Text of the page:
You are here: Start

The Social Dimension of Sense

With every chosen focus, each appropriate statement, every perceived event one can ask the question: Do others (individuals, teams, departments etc.) share the assessment of the situation or do they experience, interpret or act differently? If each system selects something different, has a different history, different expectations of the future, then one must, at least, also reckon with differences as well as agreement! Consensus versus dissent is the defining distinction of the social. If everyone agreed purely through an identical perception and interpretation of a situation, then communication would not be required! About what? “Have you seen the bird?” “Yes!”. Only because it is not certain that the other has perceived it, is it a sensible question.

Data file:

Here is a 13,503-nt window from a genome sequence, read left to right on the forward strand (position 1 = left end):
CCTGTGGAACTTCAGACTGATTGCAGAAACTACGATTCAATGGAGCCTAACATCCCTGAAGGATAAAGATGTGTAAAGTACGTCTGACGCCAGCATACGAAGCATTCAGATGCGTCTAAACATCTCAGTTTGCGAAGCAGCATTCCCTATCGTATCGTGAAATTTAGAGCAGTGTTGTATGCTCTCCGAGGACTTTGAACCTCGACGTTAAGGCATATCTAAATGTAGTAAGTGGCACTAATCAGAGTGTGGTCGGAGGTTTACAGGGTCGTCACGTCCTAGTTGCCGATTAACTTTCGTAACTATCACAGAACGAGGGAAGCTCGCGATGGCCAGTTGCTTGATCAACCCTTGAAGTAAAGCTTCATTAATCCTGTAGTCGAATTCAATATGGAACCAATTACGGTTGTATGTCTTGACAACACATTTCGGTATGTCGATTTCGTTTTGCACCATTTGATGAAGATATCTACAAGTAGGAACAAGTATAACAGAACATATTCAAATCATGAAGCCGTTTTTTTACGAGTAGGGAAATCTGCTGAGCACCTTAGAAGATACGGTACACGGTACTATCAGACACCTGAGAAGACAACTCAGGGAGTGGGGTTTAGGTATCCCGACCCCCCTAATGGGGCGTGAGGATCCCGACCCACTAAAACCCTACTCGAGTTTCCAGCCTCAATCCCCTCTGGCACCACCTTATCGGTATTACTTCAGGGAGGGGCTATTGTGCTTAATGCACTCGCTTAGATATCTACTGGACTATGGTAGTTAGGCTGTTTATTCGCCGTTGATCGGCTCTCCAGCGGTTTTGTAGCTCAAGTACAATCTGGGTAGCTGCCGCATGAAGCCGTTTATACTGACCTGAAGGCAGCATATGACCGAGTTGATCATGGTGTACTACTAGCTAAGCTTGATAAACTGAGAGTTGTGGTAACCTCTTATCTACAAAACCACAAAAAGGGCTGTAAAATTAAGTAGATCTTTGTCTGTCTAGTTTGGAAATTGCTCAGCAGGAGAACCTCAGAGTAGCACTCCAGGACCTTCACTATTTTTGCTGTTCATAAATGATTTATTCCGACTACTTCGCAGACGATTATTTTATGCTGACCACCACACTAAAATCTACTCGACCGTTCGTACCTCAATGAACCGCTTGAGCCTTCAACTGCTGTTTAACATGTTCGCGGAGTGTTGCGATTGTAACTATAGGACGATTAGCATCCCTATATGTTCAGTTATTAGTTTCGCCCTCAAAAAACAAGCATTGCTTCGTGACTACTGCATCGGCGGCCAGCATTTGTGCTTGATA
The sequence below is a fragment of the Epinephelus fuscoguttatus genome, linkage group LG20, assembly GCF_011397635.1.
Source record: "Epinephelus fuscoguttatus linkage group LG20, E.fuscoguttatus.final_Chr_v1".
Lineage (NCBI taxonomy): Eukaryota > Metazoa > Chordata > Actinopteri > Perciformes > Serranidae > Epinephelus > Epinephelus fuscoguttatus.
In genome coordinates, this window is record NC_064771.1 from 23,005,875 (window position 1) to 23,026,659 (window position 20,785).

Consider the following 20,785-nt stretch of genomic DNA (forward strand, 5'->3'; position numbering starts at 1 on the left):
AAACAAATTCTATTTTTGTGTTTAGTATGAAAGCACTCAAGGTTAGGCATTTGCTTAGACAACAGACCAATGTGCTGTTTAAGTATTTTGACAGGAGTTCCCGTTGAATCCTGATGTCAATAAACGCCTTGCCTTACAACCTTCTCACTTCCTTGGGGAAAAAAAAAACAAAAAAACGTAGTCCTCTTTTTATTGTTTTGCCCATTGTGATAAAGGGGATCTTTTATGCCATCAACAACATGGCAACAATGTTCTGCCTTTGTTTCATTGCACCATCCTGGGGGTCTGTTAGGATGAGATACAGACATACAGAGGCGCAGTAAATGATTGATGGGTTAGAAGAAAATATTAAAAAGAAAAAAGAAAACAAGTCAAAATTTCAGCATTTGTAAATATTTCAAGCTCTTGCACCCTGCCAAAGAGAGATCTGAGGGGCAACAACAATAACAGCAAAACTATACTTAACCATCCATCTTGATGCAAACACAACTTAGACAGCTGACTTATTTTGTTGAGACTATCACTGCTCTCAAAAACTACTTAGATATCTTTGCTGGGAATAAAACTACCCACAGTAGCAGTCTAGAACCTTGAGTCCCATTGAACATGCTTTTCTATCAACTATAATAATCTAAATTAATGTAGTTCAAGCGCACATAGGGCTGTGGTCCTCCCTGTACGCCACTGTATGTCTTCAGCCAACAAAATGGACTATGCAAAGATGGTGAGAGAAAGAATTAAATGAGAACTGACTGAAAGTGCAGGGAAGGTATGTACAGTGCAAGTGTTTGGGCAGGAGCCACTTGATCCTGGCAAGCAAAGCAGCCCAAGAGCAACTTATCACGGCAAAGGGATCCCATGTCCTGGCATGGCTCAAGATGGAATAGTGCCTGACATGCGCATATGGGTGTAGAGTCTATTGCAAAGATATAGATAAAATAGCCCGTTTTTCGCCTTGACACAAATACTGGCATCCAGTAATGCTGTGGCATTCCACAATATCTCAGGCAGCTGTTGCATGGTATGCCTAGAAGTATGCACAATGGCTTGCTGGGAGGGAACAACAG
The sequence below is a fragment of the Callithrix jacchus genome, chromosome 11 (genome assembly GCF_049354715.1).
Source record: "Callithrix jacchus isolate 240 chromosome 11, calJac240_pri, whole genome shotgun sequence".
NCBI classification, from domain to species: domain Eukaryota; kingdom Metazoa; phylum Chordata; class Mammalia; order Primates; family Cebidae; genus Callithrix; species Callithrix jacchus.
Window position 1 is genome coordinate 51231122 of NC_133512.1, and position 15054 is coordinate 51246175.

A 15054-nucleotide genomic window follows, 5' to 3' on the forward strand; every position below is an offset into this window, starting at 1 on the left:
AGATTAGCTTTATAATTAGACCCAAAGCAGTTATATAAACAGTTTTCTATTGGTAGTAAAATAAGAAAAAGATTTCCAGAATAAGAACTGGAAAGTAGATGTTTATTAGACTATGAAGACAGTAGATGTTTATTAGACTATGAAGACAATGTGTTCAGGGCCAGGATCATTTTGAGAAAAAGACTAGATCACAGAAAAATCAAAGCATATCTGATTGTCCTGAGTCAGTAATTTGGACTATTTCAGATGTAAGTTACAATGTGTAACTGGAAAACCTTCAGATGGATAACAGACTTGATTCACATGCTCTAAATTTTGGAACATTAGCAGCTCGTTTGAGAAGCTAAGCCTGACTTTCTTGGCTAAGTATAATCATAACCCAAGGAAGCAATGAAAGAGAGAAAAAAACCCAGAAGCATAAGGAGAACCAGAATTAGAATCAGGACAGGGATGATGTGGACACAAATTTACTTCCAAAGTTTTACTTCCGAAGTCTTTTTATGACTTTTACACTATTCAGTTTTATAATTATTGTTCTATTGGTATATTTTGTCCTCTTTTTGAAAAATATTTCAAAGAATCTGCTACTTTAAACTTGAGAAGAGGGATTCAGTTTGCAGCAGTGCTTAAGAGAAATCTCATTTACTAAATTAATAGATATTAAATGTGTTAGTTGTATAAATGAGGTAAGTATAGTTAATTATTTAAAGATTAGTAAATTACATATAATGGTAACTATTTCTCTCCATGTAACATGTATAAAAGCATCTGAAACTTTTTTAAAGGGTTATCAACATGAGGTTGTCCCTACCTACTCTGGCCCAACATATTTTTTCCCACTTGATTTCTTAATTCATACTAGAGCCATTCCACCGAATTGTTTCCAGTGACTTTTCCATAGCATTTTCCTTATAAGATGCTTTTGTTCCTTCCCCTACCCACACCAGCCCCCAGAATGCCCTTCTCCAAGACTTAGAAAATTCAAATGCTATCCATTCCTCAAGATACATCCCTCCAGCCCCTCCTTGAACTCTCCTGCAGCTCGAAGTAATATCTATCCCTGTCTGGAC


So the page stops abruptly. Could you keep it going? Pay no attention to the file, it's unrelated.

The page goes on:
Thus, the experience of dissent and the necessity to create common ground (=consensus) is a phenomenon that meaning systems cannot avoid. There is always somebody who sees or could see ‘it’ differently (sometimes also oneself at another point in time). Social life must reduce these possibilities of dissent and limit them, because, otherwise, neither, ways of experiencing nor actions could be coordinated. In this way systems attune to each other, neglect or sanction differences and encourage and reward commonalities. Norms, values, taboos, duties, conventions, regulations, sanctions, laws, instructions, contracts, conflict rules, consensus techniques and so on all help with this. All this, to remind you once again, is necessary, because otherwise the dissent about that which is, would take over.